Speaking of jokes, don’t forget to add humor, anecdotes, graphics and other spice to your articles especially if the article is loaded with facts or new information. These interludes will break the tension of trying to absorb too much all at once.
Following is an anecdote that was sent to me by email from one of my friends. I don’t know where this story came from, and I would be happy to give credit to the author if they wish to identify themselves.
I use it here as an excellent demonstration of how to make a point and deliver it with subtlety and humor.
The Four Orthodox Rabbis
So it seems that these four rabbis had a series of theological arguments,
and three were always in accord against the fourth.
One day, the odd rabbi out, after the usual "3 to 1, majority rules" statement that signified he had lost again, decided to appeal to a higher authority.
"Oh, G~d!" he cried. "I know in my heart that I am right and they are wrong! Please give me a sign to prove it to them!"
It was a beautiful, sunny day.
As soon as the rabbi finished his prayer, a storm cloud moved across the sky above the four. It rumbled once and dissolved.
"A sign from G~d! See, I'm right, I knew it!"
But the other three disagreed, pointing out that storm clouds form on hot days.
So the rabbi prayed again: "Oh, G~d, I need a bigger sign to show that I am right and they are wrong. So please, G~d, a bigger sign!"
This time four storm clouds appeared, rushed toward each other to form one big cloud, and a bolt of lightning slammed into a tree on a nearby hill.
"I told you I was right!" cried the rabbi, but his friends insisted that nothing had happened that could not be explained by natural causes.
The rabbi was getting ready to ask for a *very big* sign, but just as he said, "Oh G~d...," the sky turned pitch black, the earth shook, and a deep, booming voice intoned, "HEEEEEEEE'S RIIIIIIIGHT!"
The rabbi put his hands on his hips, turned to the other three, and said, "Well?"
"So," shrugged one of the other rabbis, "now it's 3 to 2."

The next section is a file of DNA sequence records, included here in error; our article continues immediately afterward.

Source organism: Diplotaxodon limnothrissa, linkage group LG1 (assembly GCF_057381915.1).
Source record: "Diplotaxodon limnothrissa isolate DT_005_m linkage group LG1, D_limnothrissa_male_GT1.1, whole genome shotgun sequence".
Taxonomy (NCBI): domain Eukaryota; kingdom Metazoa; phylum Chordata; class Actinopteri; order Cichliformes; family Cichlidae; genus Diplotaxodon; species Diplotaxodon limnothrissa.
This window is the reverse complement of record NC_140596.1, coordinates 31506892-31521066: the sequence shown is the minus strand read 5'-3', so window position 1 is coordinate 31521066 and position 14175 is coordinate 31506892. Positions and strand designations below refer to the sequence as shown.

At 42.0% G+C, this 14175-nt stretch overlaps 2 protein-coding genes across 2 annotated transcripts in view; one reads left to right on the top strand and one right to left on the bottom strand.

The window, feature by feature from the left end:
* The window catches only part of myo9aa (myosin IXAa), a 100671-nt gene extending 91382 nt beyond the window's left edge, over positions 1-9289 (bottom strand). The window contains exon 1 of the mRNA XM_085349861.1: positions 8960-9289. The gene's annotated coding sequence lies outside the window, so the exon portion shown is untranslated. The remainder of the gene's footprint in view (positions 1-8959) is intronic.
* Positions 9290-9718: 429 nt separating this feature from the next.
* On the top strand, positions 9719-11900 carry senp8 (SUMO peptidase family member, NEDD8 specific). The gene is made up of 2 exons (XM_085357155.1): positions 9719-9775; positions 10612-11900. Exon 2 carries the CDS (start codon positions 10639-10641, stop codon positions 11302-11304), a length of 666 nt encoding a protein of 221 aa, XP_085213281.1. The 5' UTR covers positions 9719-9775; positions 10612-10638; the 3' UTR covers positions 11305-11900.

The title of this article could be, “Is It Better to Be Right or Happy?” The kernel of understanding is simply that “the odd rabbi out” would never be right in the eyes of the other three, even if God delivered the verdict. Therefore, the message to the fourth rabbi is, “Why bother trying to ‘win’ if it’s always going to be 3 against 1, and I will always be the odd person out? Be happy and let it be!!”
Professional writers proofread their work many times before they’re ready to send it off for publication. The manuscript:
• Has no typos or other errors
• Has no extra words or phrases
• Delivers the goods as clearly and simply as possible
JUST THE FACTS, MA’AM
News articles or reports have different rules. The writer or reporter is looking for facts, and although these facts may point to certain conclusions, it is the reporter’s responsibility to be objective. Personal opinions are a no-no in any type of news article.
If a media organization has an agenda, often they use tried and true techniques to slant a story in order to direct the reader to a certain line of thought.
The most common form of bias is omission. Ignoring a news story or blacklisting it among media conglomerates that share the same position downplays its importance and value. Censorship is a common practice in countries whose governments control the media.
Interviewing only those individuals who support the reporter’s agenda is another sure-fire way to deliver bias.
Third-person reportage of someone else’s opinion is yet another way to slant the news. Usually the reporter or commentator will provide a liberal number of statistics to support their bias. Selective information is a powerful tool that is used often to sway the masses.
This is a good place for repeating three aphorisms from my pocketful of other people’s wisdom:
• The Truth shall set us free.
• Often the The Truth hurts.
• Imitation is the highest form of flattery.
We can either choose pain or freedom. If we choose pain and use denial and deception as a means for resisting The Truth because we are afraid to embrace it, we find ourselves in the company of some interesting characters.
If we oppose The Truth, we are opposing freedom. Who on this planet wishes to say they oppose freedom?
Which side are you on: Self-Deception or Truth? Would you be willing to earn the right to be called compassionate?